Reviews by Jason Pirodsky
Gorgeous, gothic Grand Guignol based on the Stephen Sondheim musical, Sweeney Todd: Demon Barber of Fleet Street just might be director Tim Burton´s masterpiece. A blood-soaked tale of revenge undercut by soulful song and dance, this twisted film may be too subversive for general audiences but should delight fans of the director; rarely has his vision been presented so uncompromised. Todd is rare among recent musicals in that it manages to escape the genre trappings and work on its own level; rather than the musical numbers taking us out of the story, they seem to serve as a welcome relief from the oppressive nature of the narrative and visuals.
A restrained but menacing Johnny Depp stars as the titular character, once known as Benjamin Barker; there´s some hints of Edward Scissorhands in his pale-faced, wild-haired appearance. Barker was once happily married with daughter before the jealous Judge Turpin (Alan Rickman) sent him to Australia and stole his family; years later, Barker, now Sweeney Todd, returns to a fog-drenched London and sets up shop above Mrs. Lovett´s (Helena Bonham Carter) Meat Pie store while plotting his bloody revenge. Soon Mrs. Lovett is offering the meatiest pies in London despite a supposed lack of resources. Cast is perfect, including a surprising Sacha Baron Cohen as a stereotypical but never quite over-the-top Italian barber. Content is a perfect match for Burton´s visual style, as is, surprisingly, the musical genre; the director´s perceived weaknesses as a storyteller fit perfectly in a film where plot is one of the less important elements. Victorian London has always had something special on the screen, but never before has it been more vividly unappealing; production design by Dante Ferretti is flawless. Film must be seen theatrically for the full effect.
We Own the Night, director James Gray´s first film in 7 years, details a compelling if conventional cops and dealers story that hits enough high points to make it shine, if not soar. Joaquin Phoenix stars as Bobby Green, manager of the popular NYC nightclub El Caribe, who keeps his family life secret from his friends and colleagues. The reason: his father Bert Grusinsky (Robert Duvall) brother Joe (Mark Wahlberg) are police officers working to bring down the drug dealer nephew of El Caribe´s Russian Mafioso owner. When the dealers strike out against the cops and leave Joe in a hospital, Bobby finds himself in an interesting situation; he has the ability to help his family, and the police, at the potential cost of his safety the life he has been accustomed to. As something of a procedural, the film works, and is highlighted by a number of tension-packed scenes. Dramatically, however, there is something missing. Part of the problem is that we never care for the people that Bobby has chosen to surround himself with, including girlfriend Eva Mendes, and this his internal struggle is means little to us; there´s never any doubt about what decisions he should or will make. Still, this is Phoenix´s film, and he adds a lot of weight to the role; a less empathetic performance could´ve sunk the movie. Duvall and Wahlberg are solid but underused. Pic shares many of the strengths and weaknesses of Gray´s previous two films, The Yards (which also starred Phoenix and Wahlberg) and Little Odessa; all three provide an interesting take on crime in the Big Apple.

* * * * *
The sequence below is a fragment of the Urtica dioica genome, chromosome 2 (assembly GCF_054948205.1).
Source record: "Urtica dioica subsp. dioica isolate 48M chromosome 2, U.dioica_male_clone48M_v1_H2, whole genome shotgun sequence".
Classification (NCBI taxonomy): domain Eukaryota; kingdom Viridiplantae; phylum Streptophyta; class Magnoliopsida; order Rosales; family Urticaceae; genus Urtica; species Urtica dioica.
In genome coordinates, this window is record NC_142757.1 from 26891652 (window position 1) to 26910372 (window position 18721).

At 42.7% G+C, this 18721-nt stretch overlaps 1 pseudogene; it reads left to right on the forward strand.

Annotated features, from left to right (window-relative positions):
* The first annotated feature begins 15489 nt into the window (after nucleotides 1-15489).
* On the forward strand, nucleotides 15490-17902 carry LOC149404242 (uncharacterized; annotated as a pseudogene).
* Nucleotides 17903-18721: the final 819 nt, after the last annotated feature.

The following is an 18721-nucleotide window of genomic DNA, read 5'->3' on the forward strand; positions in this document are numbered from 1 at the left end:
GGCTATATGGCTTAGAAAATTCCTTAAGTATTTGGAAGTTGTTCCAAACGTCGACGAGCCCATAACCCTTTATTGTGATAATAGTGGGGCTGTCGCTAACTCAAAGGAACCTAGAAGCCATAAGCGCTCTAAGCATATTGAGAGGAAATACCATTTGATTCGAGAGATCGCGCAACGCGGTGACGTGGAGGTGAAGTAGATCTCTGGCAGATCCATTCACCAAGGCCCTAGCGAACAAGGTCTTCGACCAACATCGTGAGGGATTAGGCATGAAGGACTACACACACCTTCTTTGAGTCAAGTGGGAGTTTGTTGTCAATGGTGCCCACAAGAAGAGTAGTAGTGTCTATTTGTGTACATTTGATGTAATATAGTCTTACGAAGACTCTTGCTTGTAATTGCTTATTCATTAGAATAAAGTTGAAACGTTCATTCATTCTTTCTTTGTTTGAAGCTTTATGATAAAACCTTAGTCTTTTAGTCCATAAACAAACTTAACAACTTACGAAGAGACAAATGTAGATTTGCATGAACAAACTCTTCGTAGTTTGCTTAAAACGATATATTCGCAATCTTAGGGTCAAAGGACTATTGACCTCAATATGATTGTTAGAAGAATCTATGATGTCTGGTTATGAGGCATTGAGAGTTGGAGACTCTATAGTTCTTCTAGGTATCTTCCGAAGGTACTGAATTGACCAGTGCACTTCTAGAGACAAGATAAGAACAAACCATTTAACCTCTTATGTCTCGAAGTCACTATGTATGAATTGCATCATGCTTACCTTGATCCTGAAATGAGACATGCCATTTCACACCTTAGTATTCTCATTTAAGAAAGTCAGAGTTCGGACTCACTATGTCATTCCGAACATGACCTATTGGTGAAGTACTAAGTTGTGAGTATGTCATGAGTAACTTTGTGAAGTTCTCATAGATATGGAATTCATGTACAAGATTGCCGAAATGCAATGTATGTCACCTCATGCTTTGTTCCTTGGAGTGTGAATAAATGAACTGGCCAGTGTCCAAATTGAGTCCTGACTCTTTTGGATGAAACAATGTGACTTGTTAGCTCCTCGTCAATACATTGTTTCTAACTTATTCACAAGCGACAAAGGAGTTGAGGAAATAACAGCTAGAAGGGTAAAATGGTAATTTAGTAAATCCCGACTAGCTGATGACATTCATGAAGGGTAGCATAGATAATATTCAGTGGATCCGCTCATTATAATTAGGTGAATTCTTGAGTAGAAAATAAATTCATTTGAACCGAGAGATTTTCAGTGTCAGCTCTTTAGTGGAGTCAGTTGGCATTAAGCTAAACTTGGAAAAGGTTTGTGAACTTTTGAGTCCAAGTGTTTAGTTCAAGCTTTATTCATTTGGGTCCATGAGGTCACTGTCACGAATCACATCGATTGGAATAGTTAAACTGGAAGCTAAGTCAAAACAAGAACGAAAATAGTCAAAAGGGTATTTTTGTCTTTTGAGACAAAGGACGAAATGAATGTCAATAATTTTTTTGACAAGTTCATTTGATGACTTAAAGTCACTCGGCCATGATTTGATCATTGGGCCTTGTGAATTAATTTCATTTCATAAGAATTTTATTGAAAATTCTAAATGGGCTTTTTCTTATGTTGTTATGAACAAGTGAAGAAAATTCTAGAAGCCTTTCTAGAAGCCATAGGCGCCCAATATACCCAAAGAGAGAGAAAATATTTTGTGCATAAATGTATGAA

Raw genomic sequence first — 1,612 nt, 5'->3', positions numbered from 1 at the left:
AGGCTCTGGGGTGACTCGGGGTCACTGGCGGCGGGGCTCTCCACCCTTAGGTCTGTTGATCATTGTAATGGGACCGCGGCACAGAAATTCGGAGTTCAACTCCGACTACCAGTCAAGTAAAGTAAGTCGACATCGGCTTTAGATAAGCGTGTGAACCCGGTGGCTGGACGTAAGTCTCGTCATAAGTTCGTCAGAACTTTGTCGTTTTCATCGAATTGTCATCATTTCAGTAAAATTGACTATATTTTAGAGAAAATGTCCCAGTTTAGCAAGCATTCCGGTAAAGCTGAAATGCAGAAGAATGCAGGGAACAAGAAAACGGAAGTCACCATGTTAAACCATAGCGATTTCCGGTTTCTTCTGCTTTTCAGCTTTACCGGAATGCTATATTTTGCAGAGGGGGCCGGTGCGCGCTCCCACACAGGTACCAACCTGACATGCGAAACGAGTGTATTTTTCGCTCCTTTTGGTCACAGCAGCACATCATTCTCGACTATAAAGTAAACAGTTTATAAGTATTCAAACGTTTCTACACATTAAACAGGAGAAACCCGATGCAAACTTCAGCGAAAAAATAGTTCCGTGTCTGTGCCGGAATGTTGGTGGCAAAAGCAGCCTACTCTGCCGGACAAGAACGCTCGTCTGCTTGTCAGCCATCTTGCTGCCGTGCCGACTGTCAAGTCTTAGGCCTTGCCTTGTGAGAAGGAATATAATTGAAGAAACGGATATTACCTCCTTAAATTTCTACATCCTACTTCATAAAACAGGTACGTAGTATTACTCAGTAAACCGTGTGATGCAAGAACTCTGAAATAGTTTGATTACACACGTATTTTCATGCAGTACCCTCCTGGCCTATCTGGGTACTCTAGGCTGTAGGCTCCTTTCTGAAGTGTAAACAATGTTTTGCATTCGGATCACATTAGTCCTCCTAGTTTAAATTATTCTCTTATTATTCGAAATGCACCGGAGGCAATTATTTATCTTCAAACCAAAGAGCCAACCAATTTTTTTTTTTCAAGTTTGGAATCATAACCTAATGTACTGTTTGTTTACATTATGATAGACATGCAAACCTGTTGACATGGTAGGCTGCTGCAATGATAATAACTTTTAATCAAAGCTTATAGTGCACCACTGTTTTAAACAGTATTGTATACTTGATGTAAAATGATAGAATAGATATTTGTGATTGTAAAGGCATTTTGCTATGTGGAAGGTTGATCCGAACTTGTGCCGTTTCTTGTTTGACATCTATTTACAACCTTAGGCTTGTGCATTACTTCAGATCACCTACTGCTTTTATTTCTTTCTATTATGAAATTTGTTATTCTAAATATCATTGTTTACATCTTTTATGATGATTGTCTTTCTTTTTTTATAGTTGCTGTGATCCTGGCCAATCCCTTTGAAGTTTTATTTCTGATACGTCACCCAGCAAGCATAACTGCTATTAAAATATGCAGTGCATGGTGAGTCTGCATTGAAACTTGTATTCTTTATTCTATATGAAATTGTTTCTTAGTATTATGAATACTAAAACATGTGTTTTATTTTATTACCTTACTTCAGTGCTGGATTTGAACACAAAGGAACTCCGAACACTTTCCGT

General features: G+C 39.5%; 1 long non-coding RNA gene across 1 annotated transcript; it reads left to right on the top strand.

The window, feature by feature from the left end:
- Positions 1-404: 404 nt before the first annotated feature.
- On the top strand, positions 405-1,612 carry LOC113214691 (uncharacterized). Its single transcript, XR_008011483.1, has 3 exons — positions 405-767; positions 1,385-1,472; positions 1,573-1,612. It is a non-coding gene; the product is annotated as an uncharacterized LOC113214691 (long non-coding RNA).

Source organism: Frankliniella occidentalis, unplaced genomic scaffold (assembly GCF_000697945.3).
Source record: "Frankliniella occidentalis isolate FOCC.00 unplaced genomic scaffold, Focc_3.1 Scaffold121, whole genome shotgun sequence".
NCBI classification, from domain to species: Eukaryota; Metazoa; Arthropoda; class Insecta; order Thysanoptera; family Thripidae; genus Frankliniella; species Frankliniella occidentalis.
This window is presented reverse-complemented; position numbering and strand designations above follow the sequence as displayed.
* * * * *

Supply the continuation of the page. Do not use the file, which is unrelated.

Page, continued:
A moving adaptation of the novel by Khaled Hosseini, Marc Forster´s The Kite Runner succeeds in accurately retelling the book´s compelling story even though it occasionally falters along the way. The film begins with Amir and Hassan, two young boys growing up in Afghanistan; Amir´s father Baba (Homayoun Ershadi, who´s excellent) is a wealthy secularist, and Hassan´s father is his servant. Hassan´s place in society leads a group of older boys to attack him, causing Amir to feel such guilt that he pushes Hassan away. Later in life, Amir and his father are living in San Francisco among a group of Afghan expatriates, having fled Afghanistan when the country was invaded by Soviet forces. One day, he gets a call from an old friend, and travels back to the now-Taliban-ruled country to aid Hassan´s young son. The scenes of the boys´ childhood are touching, poetic, tragic – everything they should be; the San Francisco scenes are also compelling. Towards the end however, during Amir´s return to Afghanistan, the film nearly derails. Taliban villains are presented in a borderline cartoonish fashion, and the terror they hold over the country is never fully conveyed. Politics – particularly, the role of the US in bringing the Taliban to power in Afghanistan – are also ignored here, though they were carefully sidestepped in the novel as well. While the film succeeds as a pure story, the powerful themes in Hosseini´s novel deserved a more accurate representation here. Still, the strengths of the film outweigh its weaknesses; some of early scenes here are unforgettable.
Note: languages spoken in the film equate to about 25% English and 75% languages relevant to Afghanistan (mainly Dari and Pashto). These languages will be subtitled only in Czech on Prague screens.
Also opening: the Czech comedy O život (showtimes), from director Milan Šteindler, starring Vojta Kotek, Dorota Nvotová, Bob Klepl, Robert Nebřenský, Pavla Tomicová, and Ivana Chýlková. An English-subtitled print can be found at Palace Cinemas Slovanský dům, though the film has not been well-received by local critics.